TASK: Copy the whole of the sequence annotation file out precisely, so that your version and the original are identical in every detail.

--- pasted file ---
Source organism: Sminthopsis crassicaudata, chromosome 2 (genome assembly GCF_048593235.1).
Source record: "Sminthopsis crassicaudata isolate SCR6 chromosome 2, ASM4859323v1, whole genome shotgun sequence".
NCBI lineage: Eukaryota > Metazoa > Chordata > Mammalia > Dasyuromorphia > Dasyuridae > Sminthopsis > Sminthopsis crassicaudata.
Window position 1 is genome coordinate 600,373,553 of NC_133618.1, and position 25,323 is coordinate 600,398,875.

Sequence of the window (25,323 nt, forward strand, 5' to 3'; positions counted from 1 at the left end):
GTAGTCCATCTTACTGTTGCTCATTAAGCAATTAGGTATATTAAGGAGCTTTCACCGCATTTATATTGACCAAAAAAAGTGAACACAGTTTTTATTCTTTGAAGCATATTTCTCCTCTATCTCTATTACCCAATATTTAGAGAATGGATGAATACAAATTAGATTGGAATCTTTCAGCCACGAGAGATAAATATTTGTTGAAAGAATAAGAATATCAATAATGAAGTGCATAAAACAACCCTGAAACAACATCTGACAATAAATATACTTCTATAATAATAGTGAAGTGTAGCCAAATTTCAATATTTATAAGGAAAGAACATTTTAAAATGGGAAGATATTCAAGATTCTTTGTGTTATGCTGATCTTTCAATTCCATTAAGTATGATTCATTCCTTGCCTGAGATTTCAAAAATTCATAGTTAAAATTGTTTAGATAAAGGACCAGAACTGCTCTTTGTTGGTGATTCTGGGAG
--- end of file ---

Source organism: Sminthopsis crassicaudata, chromosome 2 (genome assembly GCF_048593235.1).
Source record: "Sminthopsis crassicaudata isolate SCR6 chromosome 2, ASM4859323v1, whole genome shotgun sequence".
NCBI lineage: Eukaryota > Metazoa > Chordata > Mammalia > Dasyuromorphia > Dasyuridae > Sminthopsis > Sminthopsis crassicaudata.
Window position 1 is genome coordinate 600,373,553 of NC_133618.1, and position 25,323 is coordinate 600,398,875.

Sequence of the window (25,323 nt, forward strand, 5' to 3'; positions counted from 1 at the left end):
GTAGTCCATCTTACTGTTGCTCATTAAGCAATTAGGTATATTAAGGAGCTTTCACCGCATTTATATTGACCAAAAAAAGTGAACACAGTTTTTATTCTTTGAAGCATATTTCTCCTCTATCTCTATTACCCAATATTTAGAGAATGGATGAATACAAATTAGATTGGAATCTTTCAGCCACGAGAGATAAATATTTGTTGAAAGAATAAGAATATCAATAATGAAGTGCATAAAACAACCCTGAAACAACATCTGACAATAAATATACTTCTATAATAATAGTGAAGTGTAGCCAAATTTCAATATTTATAAGGAAAGAACATTTTAAAATGGGAAGATATTCAAGATTCTTTGTGTTATGCTGATCTTTCAATTCCATTAAGTATGATTCATTCCTTGCCTGAGATTTCAAAAATTCATAGTTAAAATTGTTTAGATAAAGGACCAGAACTGCTCTTTGTTGGTGATTCTGGGAG